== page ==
- Armament and disarmament
- Conflict, peace and security
- Peace and development
Although nuclear weapons have not been used in war since the Hiroshima and Nagasaki bombings in 1945, the arms race has continued unabated. Qualitative improvements mean that the weapons in the nuclear arsenals of today seem increasingly suited to fighting rather than deterring a nuclear war. This change of emphasis and growing discussion about the feasibility of limited nuclear war have led to renewed interest in the consequences of the use of nuclear weapons.
This book examines the wide range of methods of exploiting the acute and long-term effects of radiation in nuclear weapons. It documents the various kinds of radiation which result from nuclear explosions and the factors affecting the biological response to radiation. The biological effects of radiation on man are described in some detail, and the difficulties of making a quantitative estimate of casualties in a nuclear war are explained. One estimate quoted shows that the number of immediate fatalities in a nuclear war between the major powers could go up to 320 million, with many millions of subsequent deaths. All such calculations involve large uncertainties, but in theory the effects of radiation alone might threaten the survival of mankind.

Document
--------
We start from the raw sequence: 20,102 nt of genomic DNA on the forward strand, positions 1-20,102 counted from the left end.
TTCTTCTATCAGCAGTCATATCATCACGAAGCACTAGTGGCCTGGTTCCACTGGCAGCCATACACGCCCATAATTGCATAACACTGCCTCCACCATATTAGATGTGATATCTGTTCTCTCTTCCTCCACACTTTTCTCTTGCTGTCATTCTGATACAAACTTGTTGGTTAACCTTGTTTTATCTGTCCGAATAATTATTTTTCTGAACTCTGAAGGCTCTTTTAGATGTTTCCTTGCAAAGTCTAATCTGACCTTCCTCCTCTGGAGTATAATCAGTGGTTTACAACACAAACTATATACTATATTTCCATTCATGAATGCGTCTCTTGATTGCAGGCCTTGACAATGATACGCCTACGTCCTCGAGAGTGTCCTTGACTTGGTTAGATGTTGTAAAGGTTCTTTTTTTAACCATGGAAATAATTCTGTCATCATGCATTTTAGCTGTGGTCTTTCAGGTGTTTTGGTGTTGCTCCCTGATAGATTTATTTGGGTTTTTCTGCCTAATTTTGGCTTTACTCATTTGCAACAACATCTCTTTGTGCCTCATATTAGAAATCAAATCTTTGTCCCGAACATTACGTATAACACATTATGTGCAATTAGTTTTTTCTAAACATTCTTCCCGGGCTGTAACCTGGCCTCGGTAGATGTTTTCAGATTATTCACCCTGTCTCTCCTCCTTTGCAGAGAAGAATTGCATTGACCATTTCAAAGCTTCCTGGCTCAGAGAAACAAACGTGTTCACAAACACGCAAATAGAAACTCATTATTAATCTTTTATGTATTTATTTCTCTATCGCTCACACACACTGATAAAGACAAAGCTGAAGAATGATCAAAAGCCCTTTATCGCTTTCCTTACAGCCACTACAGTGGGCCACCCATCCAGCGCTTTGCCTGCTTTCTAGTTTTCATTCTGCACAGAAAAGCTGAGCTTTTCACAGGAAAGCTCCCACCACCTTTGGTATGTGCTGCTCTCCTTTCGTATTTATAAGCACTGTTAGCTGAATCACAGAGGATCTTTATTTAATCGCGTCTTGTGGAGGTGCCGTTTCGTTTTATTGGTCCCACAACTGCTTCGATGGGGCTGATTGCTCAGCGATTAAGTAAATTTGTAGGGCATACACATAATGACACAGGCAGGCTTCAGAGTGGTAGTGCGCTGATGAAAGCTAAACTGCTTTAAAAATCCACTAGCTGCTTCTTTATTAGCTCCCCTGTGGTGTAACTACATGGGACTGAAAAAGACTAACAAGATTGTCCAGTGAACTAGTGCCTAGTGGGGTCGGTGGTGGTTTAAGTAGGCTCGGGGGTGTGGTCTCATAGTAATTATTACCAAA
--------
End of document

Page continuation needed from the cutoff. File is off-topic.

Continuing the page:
Attacks on nuclear power stations, radiological warfare, and terrorist activities are also discussed as other warlike uses of radiation.
2. Digest of nuclear weaponry
3. Biological effects of radiation on man
4. Radiations from nuclear explosions
5. Radiation casualties in a nuclear war
6. Effectiveness of civil defence
7. Other warlike uses of radiation